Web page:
So you’ve dragged your manuscript from the depths of the trunk or bottom drawer, tucked away for the last few years under a pile of warranties for goods you no longer own and a bundle of birthday cards you haven’t had the heart to throw out. Or maybe, like me, you’d sentenced it to literary life imprisonment, stamped with the words ‘Never To Be Released’.
But you decide to give it a reprieve, brush off the dust and settle down to read it. You wince a lot at your over-written sentences, flowery descriptions and cliches. Or maybe the writing’s not too bad but your characterisation is patchy and your plot is full of holes. After all, you’ve grown a lot as a person and a writer since you wrote it.
But if, when you come to the end, you think, ‘Even with its faults it’s a good story,’ you’re on the right path to falling in love with your novel again. Here’s how to rekindle the passion:
My trunk novel Perfect Sex takes place in the milieu of internet dating. At the time I’d dabbled in the waters a bit myself and an idea occurred to me – ‘What if you dated as many men as you could and then wrote a book based on your experiences?’ That was the starting point for my novel, in which my protagonist does that very thing, with unexpected consequences.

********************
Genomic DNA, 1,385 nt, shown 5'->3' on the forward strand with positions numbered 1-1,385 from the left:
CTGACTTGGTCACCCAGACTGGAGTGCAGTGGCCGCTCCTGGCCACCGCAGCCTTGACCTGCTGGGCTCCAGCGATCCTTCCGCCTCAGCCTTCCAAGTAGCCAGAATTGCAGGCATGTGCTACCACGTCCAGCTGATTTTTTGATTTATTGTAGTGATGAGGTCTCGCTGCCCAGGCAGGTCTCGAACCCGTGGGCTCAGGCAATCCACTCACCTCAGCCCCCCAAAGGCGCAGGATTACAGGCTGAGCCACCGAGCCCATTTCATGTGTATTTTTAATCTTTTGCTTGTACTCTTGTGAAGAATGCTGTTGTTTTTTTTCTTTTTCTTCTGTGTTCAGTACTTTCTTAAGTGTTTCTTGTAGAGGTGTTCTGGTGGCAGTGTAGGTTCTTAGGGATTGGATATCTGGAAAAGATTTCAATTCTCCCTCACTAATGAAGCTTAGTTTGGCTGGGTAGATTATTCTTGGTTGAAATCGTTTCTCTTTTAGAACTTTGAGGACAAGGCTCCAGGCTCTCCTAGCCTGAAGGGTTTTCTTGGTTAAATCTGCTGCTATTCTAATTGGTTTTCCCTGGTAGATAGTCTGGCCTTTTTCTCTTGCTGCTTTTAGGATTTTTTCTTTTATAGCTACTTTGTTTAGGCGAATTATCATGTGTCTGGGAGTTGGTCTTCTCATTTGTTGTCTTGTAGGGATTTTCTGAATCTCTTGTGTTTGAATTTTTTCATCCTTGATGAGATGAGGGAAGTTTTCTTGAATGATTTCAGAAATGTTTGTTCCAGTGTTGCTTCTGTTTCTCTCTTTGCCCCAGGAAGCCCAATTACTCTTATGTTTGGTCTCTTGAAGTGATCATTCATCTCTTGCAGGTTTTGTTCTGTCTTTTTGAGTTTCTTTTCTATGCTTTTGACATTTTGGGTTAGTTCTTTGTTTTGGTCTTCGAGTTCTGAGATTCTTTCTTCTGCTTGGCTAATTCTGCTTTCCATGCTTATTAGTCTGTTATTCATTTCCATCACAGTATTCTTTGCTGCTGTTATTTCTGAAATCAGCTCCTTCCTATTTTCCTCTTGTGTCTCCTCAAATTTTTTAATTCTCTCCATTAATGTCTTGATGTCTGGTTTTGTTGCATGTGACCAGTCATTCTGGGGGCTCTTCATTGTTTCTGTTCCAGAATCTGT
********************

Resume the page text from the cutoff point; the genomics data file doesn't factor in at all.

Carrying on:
I remember jumping out of my chair and punching the air after typing the words ‘The End’. It was 6.30pm on a Friday night and I was due to meet friends at 7pm for dinner, so was able to celebrate in style. It was only the first draft and there was still lots to do, but for a brief period I felt ten feet tall.
Taking yourself back to the time you were writing it will help you re-capture your initial enthusiasm for your novel. Like thinking back to your first dates with your spouse/partner and re-living that first flush of excitement.
Fortunately for me, internet dating is still as popular today as it was when I wrote the first draft of Perfect Sex in 2003. But there are certain aspects I have to update – small details such as giving everyone iPhones instead of mobile phones and larger changes such as having my protagonist publish her novel as an e-book instead of/as well as traditional publishing.
I’ve decided that some of my minor characters are cliched, so one of my aims is to make them more quirky and interesting, while still ensuring they stick to their supporting role and don’t try to take over the story. An interesting challenge!
Of course there are many other aspects of your novel you’ll need to look at, but the plot and the characters are usually the most obvious on your first re-read.
Think back to your inspiration for your novel, find your niche in the marketplace and make a list of the changes needed to make it stronger, tighter and more relevant and – voila! You’re in love again!
Have I missed anything? Do you think love a second time round can work? (when it comes to novels, that is).
Robin Storey is an Australian author from the Sunshine Coast in Queensland, Australia. She is a certified book nerd and has no weird hobbies or unusual pets.